Geology Site Account
Farnham Sarsen Stone, FARNHAM, Uttlesford District, TL48062432, Potential Local Geological Site
Site name: Farnham Sarsen Stone
Grid reference: TL 4806 2432
Brief description of site:
Large sarsen stone at the side of Hazel End Road near the road junction.
At the side of the Hazel End Road near the road junction is a large sarsen stone 1.30 x 1.1 x 0.5 metres in size (4’6” x 4’ x 1’6”) with a thick band of pebbles running through the centre. This stone appears to have been recently moved to this position.
Sarsens are extremely hard boulders of sandstone formed around 55 million years ago when the climate of Britain was hot and a layer of sand beneath the surface of the ground became cemented with quartz. They are thus very resistant to erosion and have survived the rigours of the Ice Age. They originated on the chalk downland north and west of Essex and were carried here by rivers and glaciers. After retreat of the ice they became concentrated in river valleys.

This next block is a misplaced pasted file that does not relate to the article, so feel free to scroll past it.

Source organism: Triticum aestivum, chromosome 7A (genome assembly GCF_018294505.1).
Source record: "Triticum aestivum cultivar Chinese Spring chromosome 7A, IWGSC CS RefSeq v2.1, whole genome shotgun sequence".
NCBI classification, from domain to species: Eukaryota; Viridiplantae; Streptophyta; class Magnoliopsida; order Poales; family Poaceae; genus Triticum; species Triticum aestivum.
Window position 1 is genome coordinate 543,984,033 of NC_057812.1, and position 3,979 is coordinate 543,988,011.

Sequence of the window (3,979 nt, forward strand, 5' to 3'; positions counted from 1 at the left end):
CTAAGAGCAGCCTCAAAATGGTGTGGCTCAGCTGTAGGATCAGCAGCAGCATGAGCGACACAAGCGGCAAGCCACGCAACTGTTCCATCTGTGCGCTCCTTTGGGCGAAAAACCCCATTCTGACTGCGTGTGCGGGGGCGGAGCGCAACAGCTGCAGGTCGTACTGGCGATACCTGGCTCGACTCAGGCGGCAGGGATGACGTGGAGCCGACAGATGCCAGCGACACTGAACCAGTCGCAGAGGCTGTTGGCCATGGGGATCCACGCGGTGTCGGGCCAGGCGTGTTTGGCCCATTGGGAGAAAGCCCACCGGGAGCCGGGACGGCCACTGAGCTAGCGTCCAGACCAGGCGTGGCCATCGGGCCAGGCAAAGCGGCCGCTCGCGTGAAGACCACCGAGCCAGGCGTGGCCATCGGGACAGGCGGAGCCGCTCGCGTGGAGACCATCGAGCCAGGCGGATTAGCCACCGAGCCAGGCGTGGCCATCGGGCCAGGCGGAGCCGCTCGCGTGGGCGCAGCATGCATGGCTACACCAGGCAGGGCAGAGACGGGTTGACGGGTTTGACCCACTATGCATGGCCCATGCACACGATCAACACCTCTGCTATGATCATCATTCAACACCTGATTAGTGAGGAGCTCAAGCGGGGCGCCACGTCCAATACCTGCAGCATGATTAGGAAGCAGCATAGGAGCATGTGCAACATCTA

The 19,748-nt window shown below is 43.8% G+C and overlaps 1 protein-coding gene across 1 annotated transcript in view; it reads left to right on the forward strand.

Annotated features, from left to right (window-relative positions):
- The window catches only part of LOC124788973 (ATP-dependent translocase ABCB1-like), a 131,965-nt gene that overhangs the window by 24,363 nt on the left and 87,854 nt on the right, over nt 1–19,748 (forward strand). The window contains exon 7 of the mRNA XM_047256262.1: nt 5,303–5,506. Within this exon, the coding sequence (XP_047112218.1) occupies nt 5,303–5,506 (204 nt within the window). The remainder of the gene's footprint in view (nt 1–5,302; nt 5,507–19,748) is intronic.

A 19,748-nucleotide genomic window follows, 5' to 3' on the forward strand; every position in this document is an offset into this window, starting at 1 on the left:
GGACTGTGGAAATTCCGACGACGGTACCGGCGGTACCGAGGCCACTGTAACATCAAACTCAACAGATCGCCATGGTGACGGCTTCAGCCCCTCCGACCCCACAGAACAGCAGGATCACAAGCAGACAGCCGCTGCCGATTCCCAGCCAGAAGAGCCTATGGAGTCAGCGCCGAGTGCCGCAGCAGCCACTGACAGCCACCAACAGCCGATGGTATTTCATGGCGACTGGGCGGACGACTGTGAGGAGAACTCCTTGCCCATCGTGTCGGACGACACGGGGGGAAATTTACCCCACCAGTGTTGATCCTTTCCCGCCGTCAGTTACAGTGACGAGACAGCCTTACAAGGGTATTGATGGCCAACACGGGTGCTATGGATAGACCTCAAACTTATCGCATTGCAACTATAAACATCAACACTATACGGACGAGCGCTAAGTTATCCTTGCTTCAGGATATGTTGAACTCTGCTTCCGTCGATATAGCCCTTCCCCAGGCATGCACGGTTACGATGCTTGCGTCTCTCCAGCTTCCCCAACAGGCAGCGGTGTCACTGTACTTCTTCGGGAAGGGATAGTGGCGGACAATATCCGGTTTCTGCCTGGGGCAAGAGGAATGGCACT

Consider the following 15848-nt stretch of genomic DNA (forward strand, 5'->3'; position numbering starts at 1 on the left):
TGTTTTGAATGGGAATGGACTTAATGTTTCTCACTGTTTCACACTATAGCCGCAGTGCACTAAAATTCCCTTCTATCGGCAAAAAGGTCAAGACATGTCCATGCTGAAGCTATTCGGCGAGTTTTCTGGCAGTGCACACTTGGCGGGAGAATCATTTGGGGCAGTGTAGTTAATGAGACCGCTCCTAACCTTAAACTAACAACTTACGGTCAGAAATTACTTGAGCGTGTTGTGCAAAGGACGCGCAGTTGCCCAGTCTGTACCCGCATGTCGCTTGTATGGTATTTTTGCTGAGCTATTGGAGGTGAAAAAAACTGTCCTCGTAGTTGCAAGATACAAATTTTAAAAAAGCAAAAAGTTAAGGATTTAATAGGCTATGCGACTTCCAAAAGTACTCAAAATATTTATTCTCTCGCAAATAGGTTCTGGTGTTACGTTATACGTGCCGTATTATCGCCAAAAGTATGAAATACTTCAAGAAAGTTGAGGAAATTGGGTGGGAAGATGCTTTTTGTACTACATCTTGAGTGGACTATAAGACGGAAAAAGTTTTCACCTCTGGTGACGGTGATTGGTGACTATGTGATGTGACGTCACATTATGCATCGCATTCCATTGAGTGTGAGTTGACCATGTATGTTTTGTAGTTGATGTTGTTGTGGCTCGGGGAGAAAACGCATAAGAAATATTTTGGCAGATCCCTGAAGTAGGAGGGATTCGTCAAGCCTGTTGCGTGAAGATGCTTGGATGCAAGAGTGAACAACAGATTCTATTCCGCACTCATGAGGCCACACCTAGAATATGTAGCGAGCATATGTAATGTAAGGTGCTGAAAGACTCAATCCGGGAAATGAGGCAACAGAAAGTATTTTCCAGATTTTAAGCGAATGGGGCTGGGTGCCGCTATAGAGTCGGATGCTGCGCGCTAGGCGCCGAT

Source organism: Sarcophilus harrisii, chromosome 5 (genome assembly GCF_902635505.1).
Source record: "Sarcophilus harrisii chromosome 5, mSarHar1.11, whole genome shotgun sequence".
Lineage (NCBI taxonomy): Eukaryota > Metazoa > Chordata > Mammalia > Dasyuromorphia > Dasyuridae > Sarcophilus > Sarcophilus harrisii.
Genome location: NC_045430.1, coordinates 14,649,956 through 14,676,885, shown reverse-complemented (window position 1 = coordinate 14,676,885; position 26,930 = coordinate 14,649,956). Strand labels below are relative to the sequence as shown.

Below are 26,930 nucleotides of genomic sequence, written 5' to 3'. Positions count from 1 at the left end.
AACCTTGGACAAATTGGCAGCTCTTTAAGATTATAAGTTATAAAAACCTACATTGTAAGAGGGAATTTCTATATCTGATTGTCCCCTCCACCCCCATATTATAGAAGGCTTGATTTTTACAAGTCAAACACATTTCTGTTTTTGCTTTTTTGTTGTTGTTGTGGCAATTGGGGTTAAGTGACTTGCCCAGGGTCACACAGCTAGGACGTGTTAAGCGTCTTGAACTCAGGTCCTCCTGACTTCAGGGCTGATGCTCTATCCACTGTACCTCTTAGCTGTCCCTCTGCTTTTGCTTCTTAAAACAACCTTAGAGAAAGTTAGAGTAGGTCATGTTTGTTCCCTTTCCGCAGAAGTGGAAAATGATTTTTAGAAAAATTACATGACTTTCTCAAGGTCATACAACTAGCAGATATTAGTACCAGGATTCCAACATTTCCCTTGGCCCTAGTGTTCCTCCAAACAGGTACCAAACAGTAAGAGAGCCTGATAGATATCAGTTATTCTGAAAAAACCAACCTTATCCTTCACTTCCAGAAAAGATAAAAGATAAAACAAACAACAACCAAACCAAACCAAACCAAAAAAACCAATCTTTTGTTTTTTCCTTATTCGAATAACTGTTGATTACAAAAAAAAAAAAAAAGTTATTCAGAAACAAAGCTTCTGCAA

The formation of silcretes (which includes sarsens and puddingstones) has been the subject of recent scientific debate. Research has compared the conditions under which sarsens and puddingstones may have been formed with the present day climate in the Kalahari Desert and parts of Australia.
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Reference: Lucy 2003a
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